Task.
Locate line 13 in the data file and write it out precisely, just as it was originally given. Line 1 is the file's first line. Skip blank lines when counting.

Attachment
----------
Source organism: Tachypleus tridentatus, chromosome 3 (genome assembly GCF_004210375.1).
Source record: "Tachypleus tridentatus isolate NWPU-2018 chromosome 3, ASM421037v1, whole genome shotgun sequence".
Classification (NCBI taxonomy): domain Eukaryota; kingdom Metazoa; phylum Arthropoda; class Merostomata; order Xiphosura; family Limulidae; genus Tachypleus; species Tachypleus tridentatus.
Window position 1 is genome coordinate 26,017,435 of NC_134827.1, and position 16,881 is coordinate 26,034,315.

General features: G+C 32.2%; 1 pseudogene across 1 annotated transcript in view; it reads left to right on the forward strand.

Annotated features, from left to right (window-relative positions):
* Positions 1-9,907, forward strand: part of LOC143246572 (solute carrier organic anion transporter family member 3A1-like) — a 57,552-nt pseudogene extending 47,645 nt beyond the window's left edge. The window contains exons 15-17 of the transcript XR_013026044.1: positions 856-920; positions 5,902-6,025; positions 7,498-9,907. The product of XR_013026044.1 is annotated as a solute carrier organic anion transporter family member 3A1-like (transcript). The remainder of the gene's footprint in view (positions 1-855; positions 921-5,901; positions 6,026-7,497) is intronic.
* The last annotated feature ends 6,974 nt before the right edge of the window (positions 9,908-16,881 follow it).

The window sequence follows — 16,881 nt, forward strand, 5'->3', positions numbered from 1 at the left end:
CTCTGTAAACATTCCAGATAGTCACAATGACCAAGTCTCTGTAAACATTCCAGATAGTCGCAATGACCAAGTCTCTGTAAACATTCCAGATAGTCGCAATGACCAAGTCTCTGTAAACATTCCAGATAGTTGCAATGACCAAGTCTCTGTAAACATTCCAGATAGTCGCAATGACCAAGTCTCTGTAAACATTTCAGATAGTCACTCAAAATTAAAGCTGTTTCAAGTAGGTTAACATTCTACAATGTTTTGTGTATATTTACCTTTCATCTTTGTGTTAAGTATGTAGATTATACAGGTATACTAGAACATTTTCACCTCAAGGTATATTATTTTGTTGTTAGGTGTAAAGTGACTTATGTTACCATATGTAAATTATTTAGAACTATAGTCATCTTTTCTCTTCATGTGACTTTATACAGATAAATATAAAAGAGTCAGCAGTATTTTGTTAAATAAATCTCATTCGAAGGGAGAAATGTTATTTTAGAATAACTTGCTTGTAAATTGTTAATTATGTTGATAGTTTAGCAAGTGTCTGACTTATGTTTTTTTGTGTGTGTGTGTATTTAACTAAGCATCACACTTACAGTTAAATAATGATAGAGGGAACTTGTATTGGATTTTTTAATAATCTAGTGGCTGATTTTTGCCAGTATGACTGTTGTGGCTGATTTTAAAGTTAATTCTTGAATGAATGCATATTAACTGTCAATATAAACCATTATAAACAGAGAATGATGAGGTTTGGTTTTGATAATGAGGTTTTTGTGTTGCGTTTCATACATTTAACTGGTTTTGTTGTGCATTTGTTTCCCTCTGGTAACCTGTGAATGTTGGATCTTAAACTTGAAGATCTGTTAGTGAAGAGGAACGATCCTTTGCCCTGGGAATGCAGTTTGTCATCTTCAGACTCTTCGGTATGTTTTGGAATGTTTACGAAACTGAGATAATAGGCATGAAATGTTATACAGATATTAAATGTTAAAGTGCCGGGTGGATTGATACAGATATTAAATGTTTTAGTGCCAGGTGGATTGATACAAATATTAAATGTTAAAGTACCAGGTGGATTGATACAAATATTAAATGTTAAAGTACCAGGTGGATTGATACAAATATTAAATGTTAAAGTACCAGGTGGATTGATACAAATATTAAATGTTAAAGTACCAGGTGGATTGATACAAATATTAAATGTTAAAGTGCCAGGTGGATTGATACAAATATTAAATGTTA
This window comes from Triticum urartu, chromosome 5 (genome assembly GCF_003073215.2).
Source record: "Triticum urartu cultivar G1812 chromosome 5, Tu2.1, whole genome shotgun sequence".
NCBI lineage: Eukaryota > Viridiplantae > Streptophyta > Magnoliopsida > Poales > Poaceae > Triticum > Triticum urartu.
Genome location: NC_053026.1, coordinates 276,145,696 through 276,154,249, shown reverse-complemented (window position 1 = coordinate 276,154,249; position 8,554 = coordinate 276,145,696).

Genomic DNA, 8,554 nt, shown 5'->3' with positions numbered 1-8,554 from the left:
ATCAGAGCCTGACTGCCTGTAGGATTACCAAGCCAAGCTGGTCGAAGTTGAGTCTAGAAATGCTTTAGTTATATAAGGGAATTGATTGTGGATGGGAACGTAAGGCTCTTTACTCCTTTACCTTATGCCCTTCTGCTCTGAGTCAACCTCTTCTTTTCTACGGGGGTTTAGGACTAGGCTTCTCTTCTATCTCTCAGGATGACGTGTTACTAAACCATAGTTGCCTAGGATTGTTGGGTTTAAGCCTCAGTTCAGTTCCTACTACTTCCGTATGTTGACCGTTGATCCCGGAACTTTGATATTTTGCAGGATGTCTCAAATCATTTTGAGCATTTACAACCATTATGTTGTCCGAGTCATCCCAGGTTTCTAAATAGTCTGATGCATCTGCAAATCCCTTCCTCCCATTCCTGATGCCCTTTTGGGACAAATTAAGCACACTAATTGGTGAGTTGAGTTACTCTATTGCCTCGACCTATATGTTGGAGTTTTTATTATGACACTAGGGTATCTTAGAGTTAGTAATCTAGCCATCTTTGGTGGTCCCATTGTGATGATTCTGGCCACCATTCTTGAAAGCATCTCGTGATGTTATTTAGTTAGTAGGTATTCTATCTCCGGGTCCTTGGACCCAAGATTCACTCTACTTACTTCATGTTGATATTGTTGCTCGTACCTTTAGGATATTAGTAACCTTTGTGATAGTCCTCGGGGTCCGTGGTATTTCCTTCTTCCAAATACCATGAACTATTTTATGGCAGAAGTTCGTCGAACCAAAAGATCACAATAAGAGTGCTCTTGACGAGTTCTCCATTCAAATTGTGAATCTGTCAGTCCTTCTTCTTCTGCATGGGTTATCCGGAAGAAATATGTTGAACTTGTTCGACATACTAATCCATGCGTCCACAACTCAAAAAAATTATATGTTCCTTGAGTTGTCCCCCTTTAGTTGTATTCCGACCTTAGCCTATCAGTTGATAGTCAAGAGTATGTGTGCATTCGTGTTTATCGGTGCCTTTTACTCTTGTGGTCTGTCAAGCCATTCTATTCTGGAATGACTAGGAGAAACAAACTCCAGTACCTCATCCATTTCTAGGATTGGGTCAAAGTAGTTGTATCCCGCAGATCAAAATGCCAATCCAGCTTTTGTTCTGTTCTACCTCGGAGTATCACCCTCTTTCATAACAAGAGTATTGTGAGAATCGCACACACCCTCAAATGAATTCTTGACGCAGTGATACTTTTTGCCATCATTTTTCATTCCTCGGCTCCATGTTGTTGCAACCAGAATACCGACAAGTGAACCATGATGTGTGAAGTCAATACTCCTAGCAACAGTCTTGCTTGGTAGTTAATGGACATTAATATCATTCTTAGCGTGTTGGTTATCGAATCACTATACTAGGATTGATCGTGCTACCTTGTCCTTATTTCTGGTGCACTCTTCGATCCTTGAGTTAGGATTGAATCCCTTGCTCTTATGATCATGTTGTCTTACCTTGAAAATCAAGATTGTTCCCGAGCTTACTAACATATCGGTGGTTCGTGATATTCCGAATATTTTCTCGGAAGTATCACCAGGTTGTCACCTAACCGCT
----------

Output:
NCBI lineage: Eukaryota > Viridiplantae > Streptophyta > Magnoliopsida > Poales > Poaceae > Triticum > Triticum urartu.